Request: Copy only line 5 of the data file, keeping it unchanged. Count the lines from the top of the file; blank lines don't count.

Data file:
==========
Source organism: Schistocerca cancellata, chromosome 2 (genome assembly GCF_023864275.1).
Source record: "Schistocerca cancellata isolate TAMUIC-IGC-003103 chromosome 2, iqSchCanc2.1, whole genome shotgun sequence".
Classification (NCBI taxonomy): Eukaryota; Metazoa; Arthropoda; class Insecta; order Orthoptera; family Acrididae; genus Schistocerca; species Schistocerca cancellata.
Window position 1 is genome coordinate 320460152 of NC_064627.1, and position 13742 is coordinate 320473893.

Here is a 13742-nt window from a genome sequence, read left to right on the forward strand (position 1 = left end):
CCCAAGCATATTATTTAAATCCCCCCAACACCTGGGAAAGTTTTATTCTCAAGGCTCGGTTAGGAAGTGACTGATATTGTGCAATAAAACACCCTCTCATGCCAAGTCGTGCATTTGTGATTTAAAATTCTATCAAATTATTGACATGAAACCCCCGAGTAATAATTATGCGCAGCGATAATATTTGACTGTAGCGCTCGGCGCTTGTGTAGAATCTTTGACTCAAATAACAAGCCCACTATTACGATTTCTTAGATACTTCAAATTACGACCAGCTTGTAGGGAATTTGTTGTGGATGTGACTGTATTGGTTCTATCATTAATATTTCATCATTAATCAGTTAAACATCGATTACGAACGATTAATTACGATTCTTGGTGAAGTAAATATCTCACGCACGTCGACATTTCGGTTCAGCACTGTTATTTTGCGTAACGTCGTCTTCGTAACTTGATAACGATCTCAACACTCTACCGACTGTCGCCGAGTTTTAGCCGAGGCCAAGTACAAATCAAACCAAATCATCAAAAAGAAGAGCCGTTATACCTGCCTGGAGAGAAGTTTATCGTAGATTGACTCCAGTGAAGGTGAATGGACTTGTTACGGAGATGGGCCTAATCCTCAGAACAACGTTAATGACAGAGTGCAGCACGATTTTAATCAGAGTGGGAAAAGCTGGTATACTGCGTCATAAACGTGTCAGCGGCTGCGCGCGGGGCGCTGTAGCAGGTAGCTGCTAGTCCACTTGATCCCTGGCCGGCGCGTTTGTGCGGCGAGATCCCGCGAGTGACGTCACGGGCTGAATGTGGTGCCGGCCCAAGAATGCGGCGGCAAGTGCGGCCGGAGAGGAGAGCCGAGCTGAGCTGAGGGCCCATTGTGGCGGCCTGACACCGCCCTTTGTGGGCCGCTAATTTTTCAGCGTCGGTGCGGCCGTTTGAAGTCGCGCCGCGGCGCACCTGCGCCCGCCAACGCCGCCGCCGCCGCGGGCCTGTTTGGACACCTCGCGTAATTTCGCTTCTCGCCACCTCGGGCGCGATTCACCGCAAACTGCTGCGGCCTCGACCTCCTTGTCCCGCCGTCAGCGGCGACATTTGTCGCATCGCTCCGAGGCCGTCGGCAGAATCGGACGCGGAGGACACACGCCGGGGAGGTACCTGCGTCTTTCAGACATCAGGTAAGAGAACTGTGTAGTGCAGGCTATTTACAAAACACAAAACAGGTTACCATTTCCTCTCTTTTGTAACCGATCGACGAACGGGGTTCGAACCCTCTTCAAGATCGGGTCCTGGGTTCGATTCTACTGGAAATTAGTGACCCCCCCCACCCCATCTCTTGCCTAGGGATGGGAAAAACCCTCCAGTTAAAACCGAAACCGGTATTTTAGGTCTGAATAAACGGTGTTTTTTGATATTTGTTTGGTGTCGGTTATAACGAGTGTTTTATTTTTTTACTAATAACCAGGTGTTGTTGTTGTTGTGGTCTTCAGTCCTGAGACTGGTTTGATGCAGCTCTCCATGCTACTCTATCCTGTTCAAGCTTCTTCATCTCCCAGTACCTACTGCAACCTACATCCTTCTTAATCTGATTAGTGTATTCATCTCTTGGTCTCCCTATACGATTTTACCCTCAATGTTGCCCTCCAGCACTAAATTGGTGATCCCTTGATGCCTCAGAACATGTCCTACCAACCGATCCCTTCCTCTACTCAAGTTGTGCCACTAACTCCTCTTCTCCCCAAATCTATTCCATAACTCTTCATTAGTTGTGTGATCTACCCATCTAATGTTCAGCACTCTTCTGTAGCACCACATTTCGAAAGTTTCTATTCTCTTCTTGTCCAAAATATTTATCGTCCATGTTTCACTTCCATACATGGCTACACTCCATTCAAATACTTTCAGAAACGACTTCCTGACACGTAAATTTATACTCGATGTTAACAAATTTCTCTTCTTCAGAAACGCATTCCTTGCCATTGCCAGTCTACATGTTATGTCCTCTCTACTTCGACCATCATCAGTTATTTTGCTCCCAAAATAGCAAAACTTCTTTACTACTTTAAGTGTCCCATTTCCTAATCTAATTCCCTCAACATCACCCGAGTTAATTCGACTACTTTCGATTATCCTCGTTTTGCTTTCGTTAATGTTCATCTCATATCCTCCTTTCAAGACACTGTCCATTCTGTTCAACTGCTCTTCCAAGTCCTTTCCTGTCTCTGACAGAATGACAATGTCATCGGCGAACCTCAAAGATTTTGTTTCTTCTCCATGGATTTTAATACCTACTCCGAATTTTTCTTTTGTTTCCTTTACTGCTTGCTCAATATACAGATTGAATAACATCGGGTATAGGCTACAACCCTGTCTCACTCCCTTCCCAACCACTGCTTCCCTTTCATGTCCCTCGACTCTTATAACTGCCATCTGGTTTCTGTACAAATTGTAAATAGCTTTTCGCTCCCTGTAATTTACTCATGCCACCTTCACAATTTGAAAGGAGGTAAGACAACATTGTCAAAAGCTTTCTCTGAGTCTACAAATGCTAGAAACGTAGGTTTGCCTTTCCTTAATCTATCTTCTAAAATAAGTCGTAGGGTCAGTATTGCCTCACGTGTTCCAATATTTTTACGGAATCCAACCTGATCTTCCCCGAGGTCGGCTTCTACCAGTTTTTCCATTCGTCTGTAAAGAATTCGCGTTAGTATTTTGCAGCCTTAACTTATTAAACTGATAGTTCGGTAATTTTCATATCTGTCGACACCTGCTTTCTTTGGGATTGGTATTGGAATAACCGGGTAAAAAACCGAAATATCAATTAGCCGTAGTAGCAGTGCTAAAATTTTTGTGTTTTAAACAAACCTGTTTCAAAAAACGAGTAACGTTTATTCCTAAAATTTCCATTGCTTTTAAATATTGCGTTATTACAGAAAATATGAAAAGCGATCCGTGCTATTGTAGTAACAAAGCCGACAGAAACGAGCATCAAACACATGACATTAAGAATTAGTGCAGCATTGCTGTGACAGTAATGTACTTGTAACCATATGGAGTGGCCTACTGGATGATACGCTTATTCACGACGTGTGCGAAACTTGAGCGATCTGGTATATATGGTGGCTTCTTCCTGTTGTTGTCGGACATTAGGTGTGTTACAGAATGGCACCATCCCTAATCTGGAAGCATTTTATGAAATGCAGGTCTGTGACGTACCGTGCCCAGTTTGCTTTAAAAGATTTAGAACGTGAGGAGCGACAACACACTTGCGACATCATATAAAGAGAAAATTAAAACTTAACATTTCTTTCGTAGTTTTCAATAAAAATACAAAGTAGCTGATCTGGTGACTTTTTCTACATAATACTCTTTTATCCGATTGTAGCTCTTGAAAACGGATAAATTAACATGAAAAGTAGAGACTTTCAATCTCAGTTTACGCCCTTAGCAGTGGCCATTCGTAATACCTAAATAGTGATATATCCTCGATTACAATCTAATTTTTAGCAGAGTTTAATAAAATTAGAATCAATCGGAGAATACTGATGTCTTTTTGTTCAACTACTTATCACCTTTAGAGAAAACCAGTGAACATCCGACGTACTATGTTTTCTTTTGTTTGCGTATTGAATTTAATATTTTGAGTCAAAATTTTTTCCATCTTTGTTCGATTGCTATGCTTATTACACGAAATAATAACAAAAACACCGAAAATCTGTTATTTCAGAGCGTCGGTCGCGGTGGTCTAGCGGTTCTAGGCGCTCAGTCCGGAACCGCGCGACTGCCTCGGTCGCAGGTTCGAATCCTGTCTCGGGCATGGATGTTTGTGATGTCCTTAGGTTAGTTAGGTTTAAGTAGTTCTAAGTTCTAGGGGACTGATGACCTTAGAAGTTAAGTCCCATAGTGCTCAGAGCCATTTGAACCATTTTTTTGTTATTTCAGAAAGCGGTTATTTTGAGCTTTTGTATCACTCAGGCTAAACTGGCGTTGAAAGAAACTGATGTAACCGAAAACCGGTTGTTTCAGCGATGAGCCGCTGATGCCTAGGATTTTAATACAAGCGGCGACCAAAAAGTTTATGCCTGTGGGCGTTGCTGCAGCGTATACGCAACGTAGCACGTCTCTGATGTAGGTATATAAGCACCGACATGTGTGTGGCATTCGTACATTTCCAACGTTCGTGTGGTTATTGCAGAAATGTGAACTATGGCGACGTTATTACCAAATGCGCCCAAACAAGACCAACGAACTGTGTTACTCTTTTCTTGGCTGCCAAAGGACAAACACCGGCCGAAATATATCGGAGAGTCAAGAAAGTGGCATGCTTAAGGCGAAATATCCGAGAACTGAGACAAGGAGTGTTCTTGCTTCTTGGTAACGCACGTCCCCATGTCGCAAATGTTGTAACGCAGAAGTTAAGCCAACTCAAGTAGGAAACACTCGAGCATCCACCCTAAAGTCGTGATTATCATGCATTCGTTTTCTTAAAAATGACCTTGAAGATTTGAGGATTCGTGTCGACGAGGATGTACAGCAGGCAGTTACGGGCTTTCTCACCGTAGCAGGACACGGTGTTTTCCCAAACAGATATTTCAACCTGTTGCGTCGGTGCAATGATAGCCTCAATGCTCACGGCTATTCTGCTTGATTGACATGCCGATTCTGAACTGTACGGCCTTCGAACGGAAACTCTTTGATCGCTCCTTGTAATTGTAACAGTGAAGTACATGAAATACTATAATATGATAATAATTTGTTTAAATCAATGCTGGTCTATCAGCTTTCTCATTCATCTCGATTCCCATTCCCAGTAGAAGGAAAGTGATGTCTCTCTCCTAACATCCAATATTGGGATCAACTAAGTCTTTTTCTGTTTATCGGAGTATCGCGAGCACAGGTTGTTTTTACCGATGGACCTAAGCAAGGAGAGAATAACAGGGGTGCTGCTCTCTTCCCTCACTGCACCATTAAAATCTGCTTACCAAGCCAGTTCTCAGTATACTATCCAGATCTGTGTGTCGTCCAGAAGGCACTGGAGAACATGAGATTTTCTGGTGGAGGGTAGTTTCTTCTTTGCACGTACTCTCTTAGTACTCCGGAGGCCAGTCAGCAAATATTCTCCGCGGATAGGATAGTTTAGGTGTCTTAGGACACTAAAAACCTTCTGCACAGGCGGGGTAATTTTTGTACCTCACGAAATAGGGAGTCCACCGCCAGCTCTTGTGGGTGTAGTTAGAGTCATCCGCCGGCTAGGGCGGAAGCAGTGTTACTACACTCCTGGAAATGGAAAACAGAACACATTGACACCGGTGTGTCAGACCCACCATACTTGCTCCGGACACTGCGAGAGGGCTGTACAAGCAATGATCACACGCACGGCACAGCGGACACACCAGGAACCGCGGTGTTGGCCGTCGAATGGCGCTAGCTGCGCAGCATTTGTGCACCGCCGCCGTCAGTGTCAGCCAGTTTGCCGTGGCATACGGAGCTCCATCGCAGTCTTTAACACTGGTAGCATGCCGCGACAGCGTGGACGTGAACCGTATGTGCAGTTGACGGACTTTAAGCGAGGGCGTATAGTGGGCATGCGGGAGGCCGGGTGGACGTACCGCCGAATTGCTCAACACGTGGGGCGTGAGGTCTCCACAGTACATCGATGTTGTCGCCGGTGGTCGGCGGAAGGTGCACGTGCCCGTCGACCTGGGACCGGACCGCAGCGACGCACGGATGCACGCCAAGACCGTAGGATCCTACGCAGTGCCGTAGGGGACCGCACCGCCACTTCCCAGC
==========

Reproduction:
Here is a 13742-nt window from a genome sequence, read left to right on the forward strand (position 1 = left end):